Istanbul protests: what consequences for Turkey’s peace process?

The recent protests are redefining Turkey's democratic culture. But what consequences will they have on the historic ongoing Kurdish peace process?

Student remembrance triggers Tamil rebirth

Strong geostrategic interests in the Indian Ocean may tacitly have condemned the Tamils of Sri Lanka to death on a massive scale in the 2009 aerial bombing of civilans, and ensuing post-war government repression. Recent social movement action in Jaffna shows a groundswell of resistance, but will the world take notice?

Breaking the vicious circle - reconciliation in OSCE areas

Work must be done to overcome divides even many decades after official agreements to end violence have been signed. But the process is neither simple nor direct, with social media as easily a tool for vitriol as for furthering understanding of others. What, and who, can help?

Violence, space and memory in the new Northern Ireland

Violence in Belfast in September and December 2012 bears witness to the collision of the 'old' and the 'new'. As Northern Ireland embarks upon a decade of centenaries, the question arises: who hosts memory - and how?

Les assises de Kampala: une autre farce politique

Le gouvernement de la RDC et M23, un mouvement rebelle, ont se convoqués en Kampala. A Uvira, au Sud Kivu, un groupe d'élèves explique pourquoi ils les considèrent comme un dialogue de sourds volontairement. English.

The EU's Nobel Peace Prize

On Monday 10th December 2012, the EU was awarded the Nobel Peace Prize. For better or worse, the prize focuses attention on an important question: does Europe need peacebuilding?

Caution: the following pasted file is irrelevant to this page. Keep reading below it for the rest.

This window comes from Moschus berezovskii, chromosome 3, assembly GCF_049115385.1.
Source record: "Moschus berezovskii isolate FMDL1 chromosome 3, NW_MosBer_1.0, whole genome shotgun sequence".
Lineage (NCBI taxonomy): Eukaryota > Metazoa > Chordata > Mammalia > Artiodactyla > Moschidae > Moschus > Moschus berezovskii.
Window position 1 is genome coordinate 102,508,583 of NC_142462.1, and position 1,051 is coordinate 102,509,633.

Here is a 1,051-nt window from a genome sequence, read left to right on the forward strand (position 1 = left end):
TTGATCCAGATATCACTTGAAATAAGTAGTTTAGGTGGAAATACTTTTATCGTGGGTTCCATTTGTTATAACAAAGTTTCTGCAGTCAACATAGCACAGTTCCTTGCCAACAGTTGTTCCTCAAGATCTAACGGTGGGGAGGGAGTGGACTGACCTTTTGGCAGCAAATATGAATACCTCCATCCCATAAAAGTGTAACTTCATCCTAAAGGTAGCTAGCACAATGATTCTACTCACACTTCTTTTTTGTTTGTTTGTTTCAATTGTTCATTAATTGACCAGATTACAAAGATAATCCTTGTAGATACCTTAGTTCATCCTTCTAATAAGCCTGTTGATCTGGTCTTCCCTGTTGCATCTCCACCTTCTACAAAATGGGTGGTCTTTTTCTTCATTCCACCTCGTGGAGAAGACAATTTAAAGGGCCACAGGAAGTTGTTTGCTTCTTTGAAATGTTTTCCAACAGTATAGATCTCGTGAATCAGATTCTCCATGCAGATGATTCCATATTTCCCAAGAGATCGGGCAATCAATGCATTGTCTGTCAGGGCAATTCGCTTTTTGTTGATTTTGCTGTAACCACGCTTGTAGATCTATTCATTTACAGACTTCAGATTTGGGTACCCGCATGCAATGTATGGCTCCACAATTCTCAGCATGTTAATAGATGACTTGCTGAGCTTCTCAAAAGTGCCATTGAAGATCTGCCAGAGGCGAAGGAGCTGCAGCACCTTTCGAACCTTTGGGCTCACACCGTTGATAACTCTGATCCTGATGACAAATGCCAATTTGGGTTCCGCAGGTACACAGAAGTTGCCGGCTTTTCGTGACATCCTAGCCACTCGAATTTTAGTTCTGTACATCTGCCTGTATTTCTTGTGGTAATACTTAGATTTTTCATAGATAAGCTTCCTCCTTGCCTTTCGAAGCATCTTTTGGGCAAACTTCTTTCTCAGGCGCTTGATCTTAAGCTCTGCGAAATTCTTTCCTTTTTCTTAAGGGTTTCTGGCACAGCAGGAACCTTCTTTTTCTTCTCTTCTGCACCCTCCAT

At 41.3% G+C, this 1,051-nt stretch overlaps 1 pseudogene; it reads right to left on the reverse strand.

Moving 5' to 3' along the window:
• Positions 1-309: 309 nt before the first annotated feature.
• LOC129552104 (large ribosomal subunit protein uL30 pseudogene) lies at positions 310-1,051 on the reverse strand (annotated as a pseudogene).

Syria needs a twin-track negotiation

Since 2011 three failed strategies have been attempted, with weapons provision bringing up the rear. The regional politics of the conflict make the dangers of massive escalation imminent: it is time to find a transition acceptable to both sides.

Violent power, civilian exclusion and the M23

Violence in eastern DRC is portrayed by western countries in terms of abject failure: people or events in the Congo (or Rwanda) have caused peacebuilding and development processes to fail. But the M23 is a direct result of processes that legitimate violent power. Français.

The M23 crisis and the history of violence in eastern Congo

Though triggered by a combination of recent events, the pre-colonial, colonial and post-colonial history of the Kivus sets the stage on which they take shape. Understanding is not justification: beware the instrumentalisation of history by ideologues. Français.

Military, Militants and Mandarins: prospects for trade and peace between two nuclear powers